- An example of an episode is The Two Towers of the Lord of the Rings series.
- An example of an episode is an act from Phrynichus' Fall of Miletus.
- the part of an ancient Greek tragedy between two choric songs: it corresponds to an act
- in a novel, narrative poem, etc., a portion of the story considered as a unit
- any event or series of events complete in itself but forming part of a larger one: an episode in the war
- any installment of a serialized story or drama
- Music a passage or section digressing from a main theme, as in a fugue or rondo
Origin of episodeClassical Greek epeisodion, addition, episode, origin, originally neuter of epeisodios, following upon the entrance ; from epi-, upon + eisodos, an entrance ; from eis-, into + hodos, way, road ; from Indo-European base an unverified form sed-, to go
- a. A separate part of a serialized work, such as a novel or television series.b. A section of a classic Greek tragedy that occurs between two choric songs.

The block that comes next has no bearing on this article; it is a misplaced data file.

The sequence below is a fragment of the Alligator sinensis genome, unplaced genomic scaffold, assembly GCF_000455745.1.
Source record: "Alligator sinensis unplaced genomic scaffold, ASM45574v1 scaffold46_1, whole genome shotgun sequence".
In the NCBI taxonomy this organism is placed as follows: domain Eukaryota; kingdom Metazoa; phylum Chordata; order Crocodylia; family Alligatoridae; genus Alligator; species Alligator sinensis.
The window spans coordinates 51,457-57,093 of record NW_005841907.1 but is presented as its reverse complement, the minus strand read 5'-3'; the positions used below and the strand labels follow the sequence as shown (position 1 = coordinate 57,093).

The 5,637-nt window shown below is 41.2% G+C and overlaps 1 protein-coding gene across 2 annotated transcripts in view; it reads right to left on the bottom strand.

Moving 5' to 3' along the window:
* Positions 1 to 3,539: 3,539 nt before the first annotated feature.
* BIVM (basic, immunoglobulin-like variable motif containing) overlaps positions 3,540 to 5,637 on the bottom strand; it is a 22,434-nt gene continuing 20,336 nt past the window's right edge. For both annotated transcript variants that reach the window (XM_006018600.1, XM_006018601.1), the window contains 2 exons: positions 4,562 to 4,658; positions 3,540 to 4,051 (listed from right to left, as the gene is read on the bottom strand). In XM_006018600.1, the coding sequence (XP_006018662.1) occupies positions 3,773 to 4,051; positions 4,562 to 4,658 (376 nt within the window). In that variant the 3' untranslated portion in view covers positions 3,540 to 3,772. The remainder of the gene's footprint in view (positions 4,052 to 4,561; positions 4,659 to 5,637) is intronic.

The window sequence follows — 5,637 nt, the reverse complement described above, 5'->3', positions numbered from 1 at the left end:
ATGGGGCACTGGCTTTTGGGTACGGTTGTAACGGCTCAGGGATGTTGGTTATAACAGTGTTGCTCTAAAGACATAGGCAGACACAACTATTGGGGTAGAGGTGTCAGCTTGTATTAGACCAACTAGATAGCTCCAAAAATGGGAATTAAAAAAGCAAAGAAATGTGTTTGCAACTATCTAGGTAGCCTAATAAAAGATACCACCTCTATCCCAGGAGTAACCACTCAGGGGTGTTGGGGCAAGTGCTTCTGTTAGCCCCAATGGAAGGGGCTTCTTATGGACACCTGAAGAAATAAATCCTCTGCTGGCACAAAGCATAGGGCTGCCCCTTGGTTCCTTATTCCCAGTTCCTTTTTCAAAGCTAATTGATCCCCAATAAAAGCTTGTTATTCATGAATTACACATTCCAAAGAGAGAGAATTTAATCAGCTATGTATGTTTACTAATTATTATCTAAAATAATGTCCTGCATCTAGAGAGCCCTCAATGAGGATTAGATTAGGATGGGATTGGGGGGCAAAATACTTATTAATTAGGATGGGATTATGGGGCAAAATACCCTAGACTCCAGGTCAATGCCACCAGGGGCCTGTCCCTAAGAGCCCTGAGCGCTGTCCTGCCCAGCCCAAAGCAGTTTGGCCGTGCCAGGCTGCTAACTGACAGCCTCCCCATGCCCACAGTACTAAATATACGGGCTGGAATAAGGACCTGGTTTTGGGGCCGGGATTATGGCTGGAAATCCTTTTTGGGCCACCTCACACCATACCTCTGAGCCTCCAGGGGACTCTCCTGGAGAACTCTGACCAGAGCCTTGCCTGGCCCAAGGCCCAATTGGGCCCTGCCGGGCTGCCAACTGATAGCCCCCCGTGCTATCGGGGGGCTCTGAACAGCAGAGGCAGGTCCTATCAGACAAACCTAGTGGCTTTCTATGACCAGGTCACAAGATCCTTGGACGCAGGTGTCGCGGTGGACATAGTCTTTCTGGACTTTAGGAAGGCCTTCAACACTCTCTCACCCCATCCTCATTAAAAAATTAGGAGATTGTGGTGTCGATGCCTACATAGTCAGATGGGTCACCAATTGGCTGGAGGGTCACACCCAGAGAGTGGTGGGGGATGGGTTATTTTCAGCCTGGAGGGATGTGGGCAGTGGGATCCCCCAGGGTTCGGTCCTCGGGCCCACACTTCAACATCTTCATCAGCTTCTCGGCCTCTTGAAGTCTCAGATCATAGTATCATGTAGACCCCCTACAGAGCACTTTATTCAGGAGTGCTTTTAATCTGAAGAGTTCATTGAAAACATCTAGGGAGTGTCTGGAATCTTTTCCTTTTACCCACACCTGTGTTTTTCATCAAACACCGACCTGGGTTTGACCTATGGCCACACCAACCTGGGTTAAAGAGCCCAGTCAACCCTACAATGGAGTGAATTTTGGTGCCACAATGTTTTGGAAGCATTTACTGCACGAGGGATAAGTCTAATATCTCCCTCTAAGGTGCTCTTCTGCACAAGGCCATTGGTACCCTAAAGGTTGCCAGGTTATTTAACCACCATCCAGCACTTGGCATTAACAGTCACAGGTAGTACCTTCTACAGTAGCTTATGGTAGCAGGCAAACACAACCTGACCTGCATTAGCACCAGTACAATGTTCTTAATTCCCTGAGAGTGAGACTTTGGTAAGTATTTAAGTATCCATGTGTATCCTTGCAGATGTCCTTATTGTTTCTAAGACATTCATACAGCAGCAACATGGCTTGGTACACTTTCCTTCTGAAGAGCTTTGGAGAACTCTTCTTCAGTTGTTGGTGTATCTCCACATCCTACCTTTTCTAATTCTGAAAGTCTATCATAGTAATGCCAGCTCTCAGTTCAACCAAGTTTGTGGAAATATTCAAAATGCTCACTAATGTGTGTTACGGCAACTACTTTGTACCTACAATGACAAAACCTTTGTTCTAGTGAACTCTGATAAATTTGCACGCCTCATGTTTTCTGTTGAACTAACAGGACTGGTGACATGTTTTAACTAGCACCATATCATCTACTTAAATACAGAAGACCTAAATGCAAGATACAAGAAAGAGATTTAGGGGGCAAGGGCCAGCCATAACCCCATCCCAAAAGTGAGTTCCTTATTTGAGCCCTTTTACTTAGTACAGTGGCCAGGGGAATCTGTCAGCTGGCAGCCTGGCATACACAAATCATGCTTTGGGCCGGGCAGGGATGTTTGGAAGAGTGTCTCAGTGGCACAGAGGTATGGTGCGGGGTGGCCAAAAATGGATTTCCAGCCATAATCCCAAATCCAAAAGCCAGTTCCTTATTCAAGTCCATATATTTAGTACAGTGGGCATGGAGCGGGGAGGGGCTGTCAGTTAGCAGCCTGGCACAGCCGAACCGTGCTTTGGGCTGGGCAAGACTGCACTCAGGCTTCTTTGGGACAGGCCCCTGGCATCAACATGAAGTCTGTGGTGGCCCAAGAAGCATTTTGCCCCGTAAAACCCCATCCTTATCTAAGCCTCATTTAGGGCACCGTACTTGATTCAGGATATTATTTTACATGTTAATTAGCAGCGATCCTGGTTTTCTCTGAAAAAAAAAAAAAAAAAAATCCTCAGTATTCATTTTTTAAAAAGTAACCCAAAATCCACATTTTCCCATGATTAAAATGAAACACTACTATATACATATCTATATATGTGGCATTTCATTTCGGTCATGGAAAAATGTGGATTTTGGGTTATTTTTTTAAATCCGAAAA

- a. An incident or event that is part of a progression or a larger sequence: “one brief, if distressing, episode in a life rich in adventures, challenges, sorrows and joys” (Elizabeth Speller).b. One of a series of events in the course of a narrative or drama. See Synonyms at occurrence.
- Music A passage between statements of a main subject or theme, as in a rondo or fugue.
Origin of episodeFrench épisode, from Greek epeisodion, parenthetic narrative, from neuter of epeisodios, coming in besides : epi-, epi- + eisodios, entering (eis, into; see en in Indo-European roots + hodos, way, journey).
From French épisode, from New Latin *episodium, from Ancient Greek ἐπεισόδιον (epeisodion, “a parenthetic addition, episode”), neuter of ἐπεισόδιος (epeisodios, “following upon the entrance, coming in besides, adventitious”), from ἐπί (epi, “on”) + εἰς (eis, “into”) + ὀδός (odos, “way”).